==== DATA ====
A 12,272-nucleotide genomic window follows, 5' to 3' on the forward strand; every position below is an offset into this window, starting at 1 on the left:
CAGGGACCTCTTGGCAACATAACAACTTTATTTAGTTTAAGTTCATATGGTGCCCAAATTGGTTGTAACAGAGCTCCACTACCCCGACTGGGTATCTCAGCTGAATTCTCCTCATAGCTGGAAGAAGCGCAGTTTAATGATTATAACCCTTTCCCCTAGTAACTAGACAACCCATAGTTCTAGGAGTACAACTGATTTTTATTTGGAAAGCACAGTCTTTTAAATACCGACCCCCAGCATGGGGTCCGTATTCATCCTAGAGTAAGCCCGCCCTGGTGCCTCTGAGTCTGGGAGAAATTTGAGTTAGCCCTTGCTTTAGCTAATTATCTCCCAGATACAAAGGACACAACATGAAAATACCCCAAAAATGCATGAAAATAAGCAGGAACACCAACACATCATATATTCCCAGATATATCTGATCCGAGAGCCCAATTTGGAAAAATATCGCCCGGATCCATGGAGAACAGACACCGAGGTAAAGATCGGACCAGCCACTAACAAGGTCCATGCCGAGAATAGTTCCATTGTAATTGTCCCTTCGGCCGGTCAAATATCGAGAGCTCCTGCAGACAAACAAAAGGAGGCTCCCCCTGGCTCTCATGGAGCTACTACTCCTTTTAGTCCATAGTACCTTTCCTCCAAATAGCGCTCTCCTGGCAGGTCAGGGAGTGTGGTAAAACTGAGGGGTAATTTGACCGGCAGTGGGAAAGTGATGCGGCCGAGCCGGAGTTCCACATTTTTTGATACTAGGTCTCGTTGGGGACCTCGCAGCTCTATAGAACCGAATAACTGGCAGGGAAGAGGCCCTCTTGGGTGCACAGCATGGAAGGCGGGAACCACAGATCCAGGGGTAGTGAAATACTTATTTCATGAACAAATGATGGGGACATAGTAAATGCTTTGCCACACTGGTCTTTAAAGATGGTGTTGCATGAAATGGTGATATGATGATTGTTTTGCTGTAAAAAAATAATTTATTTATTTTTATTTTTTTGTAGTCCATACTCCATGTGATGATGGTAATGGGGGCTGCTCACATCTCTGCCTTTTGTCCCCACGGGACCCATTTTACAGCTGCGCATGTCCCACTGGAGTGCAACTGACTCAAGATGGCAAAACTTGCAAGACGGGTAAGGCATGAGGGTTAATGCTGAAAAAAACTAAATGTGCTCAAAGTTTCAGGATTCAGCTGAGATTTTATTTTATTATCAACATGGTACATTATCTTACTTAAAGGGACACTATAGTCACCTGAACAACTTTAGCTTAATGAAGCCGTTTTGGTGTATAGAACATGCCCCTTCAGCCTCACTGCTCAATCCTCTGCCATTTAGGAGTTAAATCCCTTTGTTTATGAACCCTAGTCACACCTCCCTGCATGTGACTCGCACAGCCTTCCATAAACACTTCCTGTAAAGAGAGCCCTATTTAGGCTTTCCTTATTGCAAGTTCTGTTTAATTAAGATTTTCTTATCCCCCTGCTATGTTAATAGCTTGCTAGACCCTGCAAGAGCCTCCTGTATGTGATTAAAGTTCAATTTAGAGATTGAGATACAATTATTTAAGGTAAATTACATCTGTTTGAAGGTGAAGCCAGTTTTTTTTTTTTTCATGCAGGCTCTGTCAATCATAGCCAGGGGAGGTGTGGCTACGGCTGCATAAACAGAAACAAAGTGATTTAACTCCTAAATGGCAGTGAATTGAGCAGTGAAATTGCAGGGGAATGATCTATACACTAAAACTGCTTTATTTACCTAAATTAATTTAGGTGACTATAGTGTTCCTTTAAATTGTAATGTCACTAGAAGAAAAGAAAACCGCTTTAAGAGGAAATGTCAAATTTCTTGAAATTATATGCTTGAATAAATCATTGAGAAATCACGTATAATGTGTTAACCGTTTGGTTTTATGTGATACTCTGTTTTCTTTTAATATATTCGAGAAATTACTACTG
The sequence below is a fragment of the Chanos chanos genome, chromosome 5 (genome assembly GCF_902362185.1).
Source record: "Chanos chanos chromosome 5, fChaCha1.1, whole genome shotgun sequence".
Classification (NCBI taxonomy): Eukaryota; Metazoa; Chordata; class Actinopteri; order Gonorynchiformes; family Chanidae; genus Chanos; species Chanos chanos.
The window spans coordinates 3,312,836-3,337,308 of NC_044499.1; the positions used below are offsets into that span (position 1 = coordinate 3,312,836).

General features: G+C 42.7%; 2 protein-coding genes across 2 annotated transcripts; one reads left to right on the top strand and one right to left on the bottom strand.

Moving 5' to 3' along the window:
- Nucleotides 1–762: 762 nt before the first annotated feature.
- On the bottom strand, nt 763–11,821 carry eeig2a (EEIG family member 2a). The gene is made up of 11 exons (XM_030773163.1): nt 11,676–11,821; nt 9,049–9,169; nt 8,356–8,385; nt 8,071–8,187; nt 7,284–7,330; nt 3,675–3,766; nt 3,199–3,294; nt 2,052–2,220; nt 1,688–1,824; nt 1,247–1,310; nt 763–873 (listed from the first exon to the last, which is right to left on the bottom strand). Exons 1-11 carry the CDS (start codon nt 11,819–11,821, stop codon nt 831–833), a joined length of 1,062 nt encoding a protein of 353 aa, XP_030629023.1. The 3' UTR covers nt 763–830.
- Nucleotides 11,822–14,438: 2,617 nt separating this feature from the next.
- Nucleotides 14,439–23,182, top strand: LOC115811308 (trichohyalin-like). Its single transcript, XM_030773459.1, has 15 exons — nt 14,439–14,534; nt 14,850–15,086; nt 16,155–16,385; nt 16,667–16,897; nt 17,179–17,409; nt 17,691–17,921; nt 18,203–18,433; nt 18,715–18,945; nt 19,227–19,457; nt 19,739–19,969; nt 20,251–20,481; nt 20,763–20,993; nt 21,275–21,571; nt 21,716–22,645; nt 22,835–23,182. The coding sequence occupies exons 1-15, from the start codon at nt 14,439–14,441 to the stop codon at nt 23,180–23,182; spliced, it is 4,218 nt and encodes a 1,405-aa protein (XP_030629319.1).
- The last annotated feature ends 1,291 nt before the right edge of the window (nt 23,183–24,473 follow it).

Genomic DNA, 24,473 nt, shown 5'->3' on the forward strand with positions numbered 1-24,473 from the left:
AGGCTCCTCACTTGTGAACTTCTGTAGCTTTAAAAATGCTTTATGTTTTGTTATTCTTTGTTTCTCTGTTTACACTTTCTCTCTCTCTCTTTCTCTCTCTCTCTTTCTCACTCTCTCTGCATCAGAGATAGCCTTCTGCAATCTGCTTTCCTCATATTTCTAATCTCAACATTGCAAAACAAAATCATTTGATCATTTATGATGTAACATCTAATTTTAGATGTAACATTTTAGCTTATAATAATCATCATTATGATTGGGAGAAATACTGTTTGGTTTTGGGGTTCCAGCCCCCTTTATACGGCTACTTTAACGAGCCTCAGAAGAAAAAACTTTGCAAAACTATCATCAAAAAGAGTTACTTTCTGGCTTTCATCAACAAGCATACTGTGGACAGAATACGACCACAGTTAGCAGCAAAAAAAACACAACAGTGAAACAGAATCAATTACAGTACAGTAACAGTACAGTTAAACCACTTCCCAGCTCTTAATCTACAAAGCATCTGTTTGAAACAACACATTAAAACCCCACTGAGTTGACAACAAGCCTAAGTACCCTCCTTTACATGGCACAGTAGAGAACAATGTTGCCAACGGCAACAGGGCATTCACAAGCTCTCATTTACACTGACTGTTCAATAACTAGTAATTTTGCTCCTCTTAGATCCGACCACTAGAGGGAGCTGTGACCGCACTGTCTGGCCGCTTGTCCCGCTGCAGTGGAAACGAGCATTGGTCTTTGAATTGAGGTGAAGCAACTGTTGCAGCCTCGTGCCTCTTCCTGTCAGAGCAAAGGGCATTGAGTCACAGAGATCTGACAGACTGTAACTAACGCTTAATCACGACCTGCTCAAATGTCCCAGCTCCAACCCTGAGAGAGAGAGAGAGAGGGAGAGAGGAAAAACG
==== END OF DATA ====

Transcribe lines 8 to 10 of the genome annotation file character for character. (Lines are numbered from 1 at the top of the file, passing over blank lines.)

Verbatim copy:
Moving 5' to 3' along the window:
- Nucleotides 1–762: 762 nt before the first annotated feature.
- On the bottom strand, nt 763–11,821 carry eeig2a (EEIG family member 2a). The gene is made up of 11 exons (XM_030773163.1): nt 11,676–11,821; nt 9,049–9,169; nt 8,356–8,385; nt 8,071–8,187; nt 7,284–7,330; nt 3,675–3,766; nt 3,199–3,294; nt 2,052–2,220; nt 1,688–1,824; nt 1,247–1,310; nt 763–873 (listed from the first exon to the last, which is right to left on the bottom strand). Exons 1-11 carry the CDS (start codon nt 11,819–11,821, stop codon nt 831–833), a joined length of 1,062 nt encoding a protein of 353 aa, XP_030629023.1. The 3' UTR covers nt 763–830.